Leonard Hobhouse on Self-Realization - Dictionary of Arguments
Gaus I 415
Self-realization/Hobhouse/Weinstein: New liberals joined Bosanquet in combining a moralized theory of freedom and strong rights with a communitarian social ontology. >Liberty/Bosanquet.
For Green, Ritchie, Hobhouse and Hobson, moral self-realization was unconditionally good. Realizing oneself morally meant being fully free by being both 'out- ward[ly]' and 'inward[ly]' free (Green, 1986(1): 234—5). It meant having the enabling 'positive power or capacity of doing ... something worth doing' and actually 'doing ... something worth doing' (1986(1): 199).
Self-realization/Hobhouse: As Hobhouse put it, self-realization consists in 'social' as well as 'moral'
freedom. Whereas the former concerns external harmony between citizens or 'freedom of man in society', the latter is 'proportionate to the [self'sl] internal harmony' (Hobhouse, 1949(2): 51, 57).*
Self-realization/liberalism: For new liberals as well, rights indirectly promoted everyone's self-realization by enabling each to flourish. And to the extent that each flourished morally, each, in turn, promoted common good by respecting the rights of others. Thus, for Hobhouse, common good was 'the foundation of all personal rights' (1968(3): 198).
In Green's words, rights realize our moral capacity negatively by 'securing the treatment of one man by another as equally free with himself, but they do not realise positively, because their possession does not imply that the individual makes a common good his own' (1986(1): 26).
New Liberalism: However, new liberals favoured a more robust threshold of equalizing opportunity rights. Although they concurred with Bosanquet that possessing property was a potent means of 'self-utterance' and therefore crucial to successfully externalizing and realizing ourselves, they also stipulated that private property was legitimate only in so far as it did not
Gaus I 416
subvert equal opportunity.
Hobson: In Hobson's words, 'A man is not really free for purposes of self-development who is not adequately provided' with equal and easy access to land, a home, capital and credit. Hobson concludes that although liberalism is not state socialism, it nevertheless implies considerably 'increased public ownership and control of industry' (1974(4): xii).ll New liberals, then, transformed English liberalism by making social welfare, and the state's role in promoting it, pivotal. They crafted welfare liberalism into a sophisticated theoretical alternative.**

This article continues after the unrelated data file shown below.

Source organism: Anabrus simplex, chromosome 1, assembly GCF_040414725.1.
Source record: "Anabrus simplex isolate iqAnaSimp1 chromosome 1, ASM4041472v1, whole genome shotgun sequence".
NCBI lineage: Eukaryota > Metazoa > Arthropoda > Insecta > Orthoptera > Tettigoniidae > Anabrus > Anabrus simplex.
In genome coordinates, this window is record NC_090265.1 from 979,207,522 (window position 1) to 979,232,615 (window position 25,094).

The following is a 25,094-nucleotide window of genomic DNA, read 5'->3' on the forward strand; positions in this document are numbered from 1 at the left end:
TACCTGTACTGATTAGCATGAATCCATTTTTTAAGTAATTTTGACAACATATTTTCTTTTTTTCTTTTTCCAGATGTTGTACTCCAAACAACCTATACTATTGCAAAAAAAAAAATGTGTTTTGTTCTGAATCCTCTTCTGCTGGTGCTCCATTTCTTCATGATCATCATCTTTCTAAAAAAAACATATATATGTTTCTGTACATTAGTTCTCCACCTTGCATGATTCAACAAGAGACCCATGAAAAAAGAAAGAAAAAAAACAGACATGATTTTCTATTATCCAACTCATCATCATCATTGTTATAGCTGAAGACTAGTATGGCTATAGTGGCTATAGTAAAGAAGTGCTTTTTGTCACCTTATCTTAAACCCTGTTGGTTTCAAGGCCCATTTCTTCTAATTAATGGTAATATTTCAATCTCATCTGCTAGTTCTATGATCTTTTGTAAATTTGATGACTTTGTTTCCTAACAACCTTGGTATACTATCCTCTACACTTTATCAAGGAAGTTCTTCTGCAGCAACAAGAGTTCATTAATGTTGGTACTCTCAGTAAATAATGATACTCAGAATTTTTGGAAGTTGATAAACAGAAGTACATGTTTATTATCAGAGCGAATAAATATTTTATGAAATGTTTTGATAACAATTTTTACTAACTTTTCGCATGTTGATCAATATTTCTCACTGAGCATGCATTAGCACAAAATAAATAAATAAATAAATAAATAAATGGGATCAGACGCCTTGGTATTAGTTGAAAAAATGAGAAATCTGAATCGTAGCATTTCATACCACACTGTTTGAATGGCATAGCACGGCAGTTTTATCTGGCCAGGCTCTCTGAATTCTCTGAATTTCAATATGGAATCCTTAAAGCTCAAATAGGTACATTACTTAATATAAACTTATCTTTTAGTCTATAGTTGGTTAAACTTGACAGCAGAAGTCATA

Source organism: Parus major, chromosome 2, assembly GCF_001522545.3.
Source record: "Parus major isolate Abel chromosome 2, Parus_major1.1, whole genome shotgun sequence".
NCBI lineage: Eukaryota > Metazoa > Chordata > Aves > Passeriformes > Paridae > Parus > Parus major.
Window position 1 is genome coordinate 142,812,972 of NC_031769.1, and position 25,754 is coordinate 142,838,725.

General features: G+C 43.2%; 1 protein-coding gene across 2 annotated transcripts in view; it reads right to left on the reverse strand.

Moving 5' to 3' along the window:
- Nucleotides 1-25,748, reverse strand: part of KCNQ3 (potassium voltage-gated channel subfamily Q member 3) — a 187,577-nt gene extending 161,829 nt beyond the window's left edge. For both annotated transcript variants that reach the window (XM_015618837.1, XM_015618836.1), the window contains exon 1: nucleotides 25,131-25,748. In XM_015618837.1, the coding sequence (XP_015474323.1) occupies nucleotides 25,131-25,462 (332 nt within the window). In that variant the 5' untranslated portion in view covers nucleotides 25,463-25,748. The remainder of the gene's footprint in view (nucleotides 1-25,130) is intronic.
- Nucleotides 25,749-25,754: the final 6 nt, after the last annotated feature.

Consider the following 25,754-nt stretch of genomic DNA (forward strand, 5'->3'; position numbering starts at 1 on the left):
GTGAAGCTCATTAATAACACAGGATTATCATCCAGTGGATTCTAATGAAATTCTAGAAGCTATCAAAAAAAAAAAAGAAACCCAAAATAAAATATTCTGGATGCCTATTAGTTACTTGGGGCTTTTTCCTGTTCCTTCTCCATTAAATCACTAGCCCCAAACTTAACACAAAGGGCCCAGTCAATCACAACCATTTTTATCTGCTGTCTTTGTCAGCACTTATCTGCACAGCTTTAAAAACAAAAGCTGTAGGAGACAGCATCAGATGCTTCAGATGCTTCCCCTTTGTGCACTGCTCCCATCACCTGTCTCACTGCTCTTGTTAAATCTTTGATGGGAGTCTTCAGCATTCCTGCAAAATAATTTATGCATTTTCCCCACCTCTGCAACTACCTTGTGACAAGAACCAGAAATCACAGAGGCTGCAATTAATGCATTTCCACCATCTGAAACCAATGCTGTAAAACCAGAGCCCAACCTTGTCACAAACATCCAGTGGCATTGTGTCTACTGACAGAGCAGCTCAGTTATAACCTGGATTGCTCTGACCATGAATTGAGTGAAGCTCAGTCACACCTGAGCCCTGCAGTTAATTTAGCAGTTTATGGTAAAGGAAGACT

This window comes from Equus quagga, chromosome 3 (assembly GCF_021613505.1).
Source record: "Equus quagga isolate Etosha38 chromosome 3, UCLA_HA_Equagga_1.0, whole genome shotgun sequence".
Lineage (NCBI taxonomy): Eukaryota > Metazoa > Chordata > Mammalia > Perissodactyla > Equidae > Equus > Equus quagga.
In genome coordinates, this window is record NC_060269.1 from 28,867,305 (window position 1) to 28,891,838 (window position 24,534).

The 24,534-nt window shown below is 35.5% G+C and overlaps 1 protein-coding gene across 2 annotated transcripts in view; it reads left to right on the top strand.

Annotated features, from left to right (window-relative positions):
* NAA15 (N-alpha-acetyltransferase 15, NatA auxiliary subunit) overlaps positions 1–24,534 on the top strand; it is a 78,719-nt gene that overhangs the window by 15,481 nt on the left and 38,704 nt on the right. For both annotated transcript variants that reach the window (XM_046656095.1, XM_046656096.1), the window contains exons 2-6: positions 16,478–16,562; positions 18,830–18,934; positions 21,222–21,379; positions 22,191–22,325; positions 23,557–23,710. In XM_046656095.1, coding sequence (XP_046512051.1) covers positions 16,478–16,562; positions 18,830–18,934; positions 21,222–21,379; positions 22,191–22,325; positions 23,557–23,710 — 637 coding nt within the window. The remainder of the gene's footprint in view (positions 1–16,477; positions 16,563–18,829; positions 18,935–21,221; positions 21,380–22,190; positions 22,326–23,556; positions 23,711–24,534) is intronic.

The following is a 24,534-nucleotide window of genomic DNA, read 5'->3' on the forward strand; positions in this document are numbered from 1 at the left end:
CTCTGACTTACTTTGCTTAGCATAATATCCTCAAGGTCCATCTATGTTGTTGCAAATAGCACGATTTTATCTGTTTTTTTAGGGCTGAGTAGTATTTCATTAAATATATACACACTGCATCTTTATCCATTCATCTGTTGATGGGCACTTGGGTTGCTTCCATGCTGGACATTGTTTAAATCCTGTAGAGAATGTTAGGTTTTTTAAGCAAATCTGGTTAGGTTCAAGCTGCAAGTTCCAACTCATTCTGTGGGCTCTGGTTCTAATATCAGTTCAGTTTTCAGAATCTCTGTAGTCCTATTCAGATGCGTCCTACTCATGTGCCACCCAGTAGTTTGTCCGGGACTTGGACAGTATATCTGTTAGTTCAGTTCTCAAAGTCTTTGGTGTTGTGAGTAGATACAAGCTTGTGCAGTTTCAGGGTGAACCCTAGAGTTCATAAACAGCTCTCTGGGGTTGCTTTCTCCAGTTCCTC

* Also see Ritchie (1895(5): 430). Ritchie's new liberalism eclectically blends utilitarianism, neo-Hegelianism and Darwinism. >Individualism/Ritchie.
** Idealists, like Jones and >Collingwood, similarly favoured vigorously expanding equal opportunities through government.
1. Green, T. H. (1986 ) Lectures on the Principles of Political Obligation and Other Essays, eds Paul Harris and John Morrow. Cambridge: Cambridge University Press, 194-212.
2. Hobhouse, L. T. (1949 ) The Elements of Social Justice. London: Allen and Unwin.
3. Hobhouse, L. T. (1968 ) Social Evolution and Political Thought. Port Washington: Kennikat.
4. Hobson, J. A. (1974 ) The Crisis of Liberalism. Brighton: Barnes and Noble.
5. Ritchie, D. G. (1895) 'Free-will and responsibility'. International Journal of Ethics, 5: 409-31.
Weinstein, David 2004. „English Political Theory in the Nineteenth and Twentieth Century“. In: Gaus, Gerald F. & Kukathas, Chandran 2004. Handbook of Political Theory. SAGE Publications_____________Explanation of symbols: Roman numerals indicate the source, arabic numerals indicate the page number. The corresponding books are indicated on the right hand side. ((s)…): Comment by the sender of the contribution. Translations: Dictionary of Arguments The note [Author1]Vs[Author2] or [Author]Vs[term] is an addition from the Dictionary of Arguments. If a German edition is specified, the page numbers refer to this edition.
Gerald F. Gaus
Handbook of Political Theory London 2004